They didn't want to. In fact, I'm pretty sure the manager thought she was doing the wrong thing. But, she did it.
I confess that I drove by yesterday. I just wasn't up to any possibility of a conflict. But, as I drove on, I was "refortified" and figured out exactly how I wanted to start the conversation and I turned around and gave it a try.
I asked if I could return a piece of fabric. The sales clerk said sure, as long as you haven't washed it. And, I said, well, I washed it and that's when the problem started. I showed her my color catchers and explained that the dye was unstable and the fabric would never stop bleeding. She called the manager and I explained it all again. And, the manager agreed to give me my money back. But, she was very hesitant and timid about it. I almost felt sorry for her. Anyway, she had the sales clerk measure the fabric...and pointed out I should have 5 yards and I pointed out I'd have some shrinkage. And, the sales clerk measured it and there was over 5 yards. 5.75 yards to be exact. And, I was like, that's a miscut. I really only thought I was getting 5 yards. Nobody thought that was funny except me.
So, we did the business and I walked out a happy customer. At the end, the manager said so you just didn't think it would stop bleeding? And, I said answered that I'd washed it four times and it sure didn't look like it was ever going to stop. I think she was worried she was going to have to explain that later.
Now, here's what I gleaned from my Kona research. I don't remember where I read it, but you can find it if you search for kona cotton bleeding. I mentioned two Kona's yesterday. There is Kona and there is kona. Kona with a capital K is a brand name manufactured by the Robert Kaufman company in the US. kona with a lower case k is an adjective, used to describe a cotton made in Pakistan...If I didn't get that right, it's cause I was working and reading at the same time.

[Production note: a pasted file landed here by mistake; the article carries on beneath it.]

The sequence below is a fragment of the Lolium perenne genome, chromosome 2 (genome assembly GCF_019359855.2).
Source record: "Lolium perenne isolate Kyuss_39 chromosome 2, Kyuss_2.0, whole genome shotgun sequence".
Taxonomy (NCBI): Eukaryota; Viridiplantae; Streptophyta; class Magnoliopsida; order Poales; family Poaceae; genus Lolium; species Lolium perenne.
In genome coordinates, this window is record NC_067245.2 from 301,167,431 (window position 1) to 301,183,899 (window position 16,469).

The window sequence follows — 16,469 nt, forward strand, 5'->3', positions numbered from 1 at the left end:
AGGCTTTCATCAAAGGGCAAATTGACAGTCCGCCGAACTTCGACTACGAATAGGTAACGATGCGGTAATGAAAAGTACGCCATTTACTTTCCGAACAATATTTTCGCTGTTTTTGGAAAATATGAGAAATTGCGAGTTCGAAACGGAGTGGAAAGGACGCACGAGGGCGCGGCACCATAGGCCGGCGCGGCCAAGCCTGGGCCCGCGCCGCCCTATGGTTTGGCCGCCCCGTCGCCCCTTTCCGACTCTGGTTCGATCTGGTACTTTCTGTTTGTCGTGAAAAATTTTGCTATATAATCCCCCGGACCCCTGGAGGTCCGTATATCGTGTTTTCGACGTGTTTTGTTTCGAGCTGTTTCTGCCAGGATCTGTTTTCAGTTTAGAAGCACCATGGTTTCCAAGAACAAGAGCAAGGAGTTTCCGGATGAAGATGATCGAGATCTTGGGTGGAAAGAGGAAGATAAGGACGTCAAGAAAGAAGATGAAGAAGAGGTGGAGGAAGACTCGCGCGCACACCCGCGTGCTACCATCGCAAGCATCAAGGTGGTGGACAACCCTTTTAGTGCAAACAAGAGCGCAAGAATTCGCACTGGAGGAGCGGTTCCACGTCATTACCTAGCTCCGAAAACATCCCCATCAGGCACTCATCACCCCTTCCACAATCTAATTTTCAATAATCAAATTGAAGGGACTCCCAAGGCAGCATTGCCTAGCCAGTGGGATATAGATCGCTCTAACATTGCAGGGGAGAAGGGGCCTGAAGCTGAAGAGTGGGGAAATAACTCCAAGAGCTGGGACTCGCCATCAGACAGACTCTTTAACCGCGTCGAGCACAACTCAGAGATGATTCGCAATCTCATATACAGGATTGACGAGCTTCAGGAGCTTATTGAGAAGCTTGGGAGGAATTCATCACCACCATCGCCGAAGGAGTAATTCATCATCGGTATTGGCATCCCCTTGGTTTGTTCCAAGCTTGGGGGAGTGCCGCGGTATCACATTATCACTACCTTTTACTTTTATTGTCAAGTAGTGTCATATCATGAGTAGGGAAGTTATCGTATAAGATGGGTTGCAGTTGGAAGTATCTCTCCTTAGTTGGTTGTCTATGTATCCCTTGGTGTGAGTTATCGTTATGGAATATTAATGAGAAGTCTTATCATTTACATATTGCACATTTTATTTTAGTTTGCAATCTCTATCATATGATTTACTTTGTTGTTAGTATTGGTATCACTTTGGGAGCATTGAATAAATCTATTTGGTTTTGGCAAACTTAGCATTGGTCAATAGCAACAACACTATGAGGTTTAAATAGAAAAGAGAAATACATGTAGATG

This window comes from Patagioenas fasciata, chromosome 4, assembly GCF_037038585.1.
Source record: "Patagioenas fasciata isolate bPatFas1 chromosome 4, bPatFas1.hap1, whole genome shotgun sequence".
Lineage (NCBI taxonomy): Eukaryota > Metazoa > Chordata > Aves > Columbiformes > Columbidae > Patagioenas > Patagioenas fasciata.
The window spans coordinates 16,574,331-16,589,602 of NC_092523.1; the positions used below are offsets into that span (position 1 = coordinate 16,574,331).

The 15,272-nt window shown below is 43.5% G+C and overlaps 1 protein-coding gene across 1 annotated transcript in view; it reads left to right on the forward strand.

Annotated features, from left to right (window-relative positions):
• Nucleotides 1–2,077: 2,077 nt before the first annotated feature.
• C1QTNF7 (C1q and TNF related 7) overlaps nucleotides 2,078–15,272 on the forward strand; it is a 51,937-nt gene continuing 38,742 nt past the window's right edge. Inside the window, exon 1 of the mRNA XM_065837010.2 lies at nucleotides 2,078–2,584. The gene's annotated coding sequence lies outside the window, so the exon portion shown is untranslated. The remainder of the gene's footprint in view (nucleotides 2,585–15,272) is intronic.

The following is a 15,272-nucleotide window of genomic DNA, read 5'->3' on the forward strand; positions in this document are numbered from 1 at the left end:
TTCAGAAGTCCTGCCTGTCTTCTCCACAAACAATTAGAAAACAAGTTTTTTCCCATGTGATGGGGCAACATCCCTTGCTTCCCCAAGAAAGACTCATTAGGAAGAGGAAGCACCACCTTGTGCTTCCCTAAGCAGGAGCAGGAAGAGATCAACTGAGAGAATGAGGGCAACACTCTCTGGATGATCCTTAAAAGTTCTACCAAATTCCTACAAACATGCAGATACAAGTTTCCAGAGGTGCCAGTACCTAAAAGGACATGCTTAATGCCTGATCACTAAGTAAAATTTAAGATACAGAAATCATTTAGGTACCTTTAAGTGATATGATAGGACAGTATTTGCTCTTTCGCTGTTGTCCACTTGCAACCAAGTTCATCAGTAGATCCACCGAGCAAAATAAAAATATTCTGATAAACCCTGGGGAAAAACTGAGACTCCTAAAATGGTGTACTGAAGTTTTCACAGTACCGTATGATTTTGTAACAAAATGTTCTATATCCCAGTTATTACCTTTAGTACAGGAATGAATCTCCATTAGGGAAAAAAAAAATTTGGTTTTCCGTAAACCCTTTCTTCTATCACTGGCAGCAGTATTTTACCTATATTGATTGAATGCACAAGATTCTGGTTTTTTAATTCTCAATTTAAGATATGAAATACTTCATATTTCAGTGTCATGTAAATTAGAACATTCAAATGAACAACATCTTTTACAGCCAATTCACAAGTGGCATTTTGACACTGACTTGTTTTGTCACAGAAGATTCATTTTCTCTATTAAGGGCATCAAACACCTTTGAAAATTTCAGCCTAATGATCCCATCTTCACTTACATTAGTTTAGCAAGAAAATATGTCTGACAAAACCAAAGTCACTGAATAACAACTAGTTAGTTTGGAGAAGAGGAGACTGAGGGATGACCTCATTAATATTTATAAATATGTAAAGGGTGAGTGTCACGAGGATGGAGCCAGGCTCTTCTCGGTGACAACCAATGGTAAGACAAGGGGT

Anyway, what the big box stores sell is often a lower case k. I didn't go check the bolt...it didn't seem the right time. But I intend to, the next time I'm in Hancock Fabrics.
I've gotten to the re-quilting phase of the Dresden Plate quilt. When I did the stability quilting along the sashing lines, I messed up this corner. So, when I quilted around the plate, it was off too. Now, it's time to put the straight lines in to form the corner, and it's my last chance to correct it.
When I quilted this the first time, the backing didn't hang over the edge of the frame. and the corner shifted on me and "hiked up" about a half inch. It was an obvious mistake. And, my thought at the time was, oh, I'll cut that extra fabric off. A half inch off one part of one side of a border. Like the judge won't notice. Granted, I was probably very tired of struggling with that corner at the time.
Anyway, it's fixed now and the quilting proceeds. I will say that picking out yellow thread from yellow fabric is a pain. Literally. It'll give a headache. I'd say "what was I thinking?" except that yellow thread is perfect in this quilt in every aspect...except error correction.
Everybody have a great Friday. Lane